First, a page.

Partnership Focuses on Layperson Understanding of Clinical Study Results

Jun 01, 2017
By Applied Clinical Trials Editors
Volume 26, Issue 6

Earlier this year, TrialScope launched its Trial Results Summaries Portal, www.trialsummaries.com, with information from its first partner, AstraZeneca. The portal is a publicly accessible, sponsor-agnostic, unbiased website for people looking to read clinical trial result summaries in layperson, easy-to-understand language. Applied Clinical Trials spoke with Thomas Wicks, TrialScope’s chief strategy officer, and Julie Holtzople, clinical trial transparency operations director for AstraZeneca, about the portal’s implementation and the goals of the layperson summary program. 

Q: How did the Trial Results Summaries Portal come about?

WICKS: There has been more industry direction on communicating clinical trial results summaries toThomas Wicks participants that are written in consideration to their level of understanding. Organizations such as MRCT, TransCelerate and CISCRP agree that the information be intelligible but not promotional. We felt that establishing a separate site, with no competitive influences, or implicit endorsement would fulfill that requirement. Sponsors could put their summaries on their website, but that in and of itself could be construed as promotional.

HOLTZOPLE: TrialScope already supports AstraZeneca with the work we do to register clinical trials and post clinical trial results. The partnership for publication of trial results summaries was a natural extension to this.

Q: How long has AstraZeneca been working on its lay summary program?

HOLTZOPLE: In 2015, we took the step to provide trial results summaries, also known in the EU as lay language summaries, to all patients that participate in an AstraZeneca-sponsored clinical trial—and to provide this in the same language as their signed informedJulie Holtzople consent form. This new portal provides a simple and improved way for patients to be able to access the information, and to deliver on this commitment in a way that study participants find useful.

Q: What has the feedback from participants been to date?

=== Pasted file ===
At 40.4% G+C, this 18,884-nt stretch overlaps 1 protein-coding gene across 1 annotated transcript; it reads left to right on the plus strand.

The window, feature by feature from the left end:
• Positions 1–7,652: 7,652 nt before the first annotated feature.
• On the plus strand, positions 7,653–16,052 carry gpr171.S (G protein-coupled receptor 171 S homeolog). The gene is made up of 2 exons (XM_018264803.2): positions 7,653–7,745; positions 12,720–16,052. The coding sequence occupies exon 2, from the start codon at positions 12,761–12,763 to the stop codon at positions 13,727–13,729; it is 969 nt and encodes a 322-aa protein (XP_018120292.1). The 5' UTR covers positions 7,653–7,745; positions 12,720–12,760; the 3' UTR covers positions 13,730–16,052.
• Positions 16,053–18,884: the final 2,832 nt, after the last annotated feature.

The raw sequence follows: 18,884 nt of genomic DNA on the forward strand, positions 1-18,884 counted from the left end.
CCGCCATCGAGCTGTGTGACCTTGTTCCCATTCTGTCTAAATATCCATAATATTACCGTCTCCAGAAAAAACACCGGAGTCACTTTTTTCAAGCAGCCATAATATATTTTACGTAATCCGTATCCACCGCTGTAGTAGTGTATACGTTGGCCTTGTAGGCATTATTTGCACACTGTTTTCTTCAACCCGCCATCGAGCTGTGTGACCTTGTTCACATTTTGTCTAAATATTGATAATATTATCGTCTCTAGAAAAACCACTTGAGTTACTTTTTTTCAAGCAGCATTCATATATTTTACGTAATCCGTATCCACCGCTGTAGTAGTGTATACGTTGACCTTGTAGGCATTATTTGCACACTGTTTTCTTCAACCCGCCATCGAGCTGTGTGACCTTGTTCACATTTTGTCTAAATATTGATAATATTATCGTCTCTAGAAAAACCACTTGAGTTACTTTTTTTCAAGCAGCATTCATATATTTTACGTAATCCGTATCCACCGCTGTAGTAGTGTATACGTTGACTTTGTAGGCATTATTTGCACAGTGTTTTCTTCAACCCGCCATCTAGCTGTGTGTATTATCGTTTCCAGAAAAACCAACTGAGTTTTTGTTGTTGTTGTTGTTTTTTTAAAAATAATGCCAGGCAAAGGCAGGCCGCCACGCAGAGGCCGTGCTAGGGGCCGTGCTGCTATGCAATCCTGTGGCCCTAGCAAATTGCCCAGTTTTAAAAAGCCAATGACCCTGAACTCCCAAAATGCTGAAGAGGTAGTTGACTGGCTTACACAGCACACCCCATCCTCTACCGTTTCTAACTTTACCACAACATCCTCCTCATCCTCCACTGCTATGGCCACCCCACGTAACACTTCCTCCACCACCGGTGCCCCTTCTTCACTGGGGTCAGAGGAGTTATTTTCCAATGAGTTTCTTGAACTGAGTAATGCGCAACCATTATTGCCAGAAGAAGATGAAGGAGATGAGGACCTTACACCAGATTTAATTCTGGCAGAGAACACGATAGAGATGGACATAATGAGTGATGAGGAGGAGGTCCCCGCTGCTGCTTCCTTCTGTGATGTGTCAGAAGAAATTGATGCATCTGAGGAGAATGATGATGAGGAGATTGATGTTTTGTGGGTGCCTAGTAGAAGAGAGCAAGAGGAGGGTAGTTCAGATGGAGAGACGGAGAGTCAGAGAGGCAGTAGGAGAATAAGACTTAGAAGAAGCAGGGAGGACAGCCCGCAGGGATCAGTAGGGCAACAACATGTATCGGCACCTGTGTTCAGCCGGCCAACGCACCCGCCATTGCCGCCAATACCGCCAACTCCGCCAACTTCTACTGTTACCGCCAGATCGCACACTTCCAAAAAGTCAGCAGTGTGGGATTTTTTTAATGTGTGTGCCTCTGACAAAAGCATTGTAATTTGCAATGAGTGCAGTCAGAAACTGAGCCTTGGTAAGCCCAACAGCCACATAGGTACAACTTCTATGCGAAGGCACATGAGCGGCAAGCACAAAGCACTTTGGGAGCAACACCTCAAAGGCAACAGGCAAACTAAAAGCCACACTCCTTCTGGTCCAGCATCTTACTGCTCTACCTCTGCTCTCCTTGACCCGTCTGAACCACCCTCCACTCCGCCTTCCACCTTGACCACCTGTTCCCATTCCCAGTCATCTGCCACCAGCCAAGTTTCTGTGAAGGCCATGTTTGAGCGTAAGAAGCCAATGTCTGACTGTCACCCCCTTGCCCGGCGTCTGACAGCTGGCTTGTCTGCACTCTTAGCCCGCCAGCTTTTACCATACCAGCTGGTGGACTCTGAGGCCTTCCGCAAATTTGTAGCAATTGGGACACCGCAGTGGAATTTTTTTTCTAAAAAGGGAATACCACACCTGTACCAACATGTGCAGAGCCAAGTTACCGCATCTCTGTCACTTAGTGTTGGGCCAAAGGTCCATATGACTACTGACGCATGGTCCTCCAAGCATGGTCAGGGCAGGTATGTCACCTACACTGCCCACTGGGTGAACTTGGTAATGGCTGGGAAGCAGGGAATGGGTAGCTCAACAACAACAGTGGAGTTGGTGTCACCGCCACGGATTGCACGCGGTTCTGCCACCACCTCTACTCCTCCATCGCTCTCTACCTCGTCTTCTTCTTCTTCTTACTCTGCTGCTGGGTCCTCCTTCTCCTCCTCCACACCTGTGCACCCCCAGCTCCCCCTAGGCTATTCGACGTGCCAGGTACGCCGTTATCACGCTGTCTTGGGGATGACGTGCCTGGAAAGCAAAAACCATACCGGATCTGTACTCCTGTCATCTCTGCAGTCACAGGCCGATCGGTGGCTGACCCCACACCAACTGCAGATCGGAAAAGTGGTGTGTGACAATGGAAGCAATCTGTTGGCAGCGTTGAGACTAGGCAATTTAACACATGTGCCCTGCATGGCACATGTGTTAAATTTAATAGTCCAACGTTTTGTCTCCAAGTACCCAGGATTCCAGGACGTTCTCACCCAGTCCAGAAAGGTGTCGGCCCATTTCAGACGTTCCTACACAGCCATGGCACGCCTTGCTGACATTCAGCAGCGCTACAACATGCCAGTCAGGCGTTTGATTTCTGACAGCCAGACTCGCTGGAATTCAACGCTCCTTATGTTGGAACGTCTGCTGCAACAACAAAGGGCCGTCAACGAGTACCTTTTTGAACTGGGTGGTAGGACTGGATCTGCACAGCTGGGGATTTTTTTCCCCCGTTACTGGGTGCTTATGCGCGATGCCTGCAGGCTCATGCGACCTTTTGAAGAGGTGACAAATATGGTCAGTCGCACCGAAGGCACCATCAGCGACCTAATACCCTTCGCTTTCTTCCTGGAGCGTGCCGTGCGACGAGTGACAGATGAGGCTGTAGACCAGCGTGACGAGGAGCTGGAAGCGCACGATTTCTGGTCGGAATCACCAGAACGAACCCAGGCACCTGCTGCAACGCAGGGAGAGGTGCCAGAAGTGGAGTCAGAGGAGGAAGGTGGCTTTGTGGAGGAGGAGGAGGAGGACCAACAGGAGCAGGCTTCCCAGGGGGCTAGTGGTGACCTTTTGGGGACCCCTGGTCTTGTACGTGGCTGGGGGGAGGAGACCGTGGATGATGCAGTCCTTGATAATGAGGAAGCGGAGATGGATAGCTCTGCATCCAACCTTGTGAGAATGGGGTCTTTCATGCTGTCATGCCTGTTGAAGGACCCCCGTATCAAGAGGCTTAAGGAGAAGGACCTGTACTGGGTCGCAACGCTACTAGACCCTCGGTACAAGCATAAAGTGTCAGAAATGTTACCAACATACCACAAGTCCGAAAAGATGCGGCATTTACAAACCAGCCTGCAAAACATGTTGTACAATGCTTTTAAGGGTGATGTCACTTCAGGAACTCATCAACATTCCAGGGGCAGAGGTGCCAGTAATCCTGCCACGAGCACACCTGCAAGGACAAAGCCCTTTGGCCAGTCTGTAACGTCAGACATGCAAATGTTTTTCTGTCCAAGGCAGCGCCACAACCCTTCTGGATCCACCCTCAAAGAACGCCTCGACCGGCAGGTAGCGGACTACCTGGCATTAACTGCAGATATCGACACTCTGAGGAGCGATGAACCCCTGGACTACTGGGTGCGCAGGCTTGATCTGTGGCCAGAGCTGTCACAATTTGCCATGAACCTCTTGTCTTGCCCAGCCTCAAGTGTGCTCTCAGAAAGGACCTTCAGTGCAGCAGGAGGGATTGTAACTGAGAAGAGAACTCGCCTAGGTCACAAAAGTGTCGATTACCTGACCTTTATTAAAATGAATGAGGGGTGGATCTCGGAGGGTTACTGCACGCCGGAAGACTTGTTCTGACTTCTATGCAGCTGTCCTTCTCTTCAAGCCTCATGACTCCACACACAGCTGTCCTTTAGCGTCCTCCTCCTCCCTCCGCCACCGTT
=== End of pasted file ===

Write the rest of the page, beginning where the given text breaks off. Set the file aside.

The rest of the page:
HOLTZOPLE: Study participants and patient advocate feedback was key in helping us develop the website, and we have been able to incorporate their feedback in the design. We have heard requests from patients who hope this portal becomes a standard industry tool. Patients also tell us they are speaking with other sponsors whose trials they are involved in, hoping they will also commit to using this tool to return trial result summaries.

Q: What are the regulatory requirements for lay summaries?

WICKS: The FDA has no requirement. Sponsors are required to report clinical trial results in ClinicalTrials.gov. But that information is very scientific and data driven, difficult for even the most informed person to understand. 

The EMA (European Medicines Agency) has a portal also for results, but that is not intended for participants. Part of the EMA’s new clinical trial directive calls for layperson summaries be in effect later in 2018, and it intends to host its own portal for those summaries.

Q: Do you think sponsors will just use the EMA portal when it’s available because it’s required?

WICKS: I don’t think so. The EMA requirement is only for summaries for trials conducted in the EU. So sponsors that want to get that information out to the public, would be limiting themselves. I think they will put them in both portals.

Q: How much do the regulatory authorities affect AstraZeneca’s decision to move toward transparency?

HOLTZOPLE: AstraZeneca has a long-standing commitment to making information about our clinical research publicly available, while safeguarding patient privacy. We believe that transparency enhances the scientific understanding of how our medicines work and is in the medical interest of patients. 

In many cases, we go beyond the minimum standards required by regulatory authorities, and—as with this new trial results summaries portal—we continue to explore the best ways to make information about our trials available, working alongside others in the industry to do so.

Q: How will TrialScope populate the Trials Results Summaries Portal?

WICKS: We are in discussion with many pharmaceutical companies, and plan to make announcements soon. Interestingly, we are receiving a lot of queries from academics—institutions and teaching hospitals—about the summaries. If an academic receives a grant from the government, it must post its protocol and results to ClinicalTrials.gov, just like the industry does. 

But, again, there is no legal requirement in the U.S. for layperson summaries. But we see a definite push for transparency. Ethically, it’s the right thing to do.

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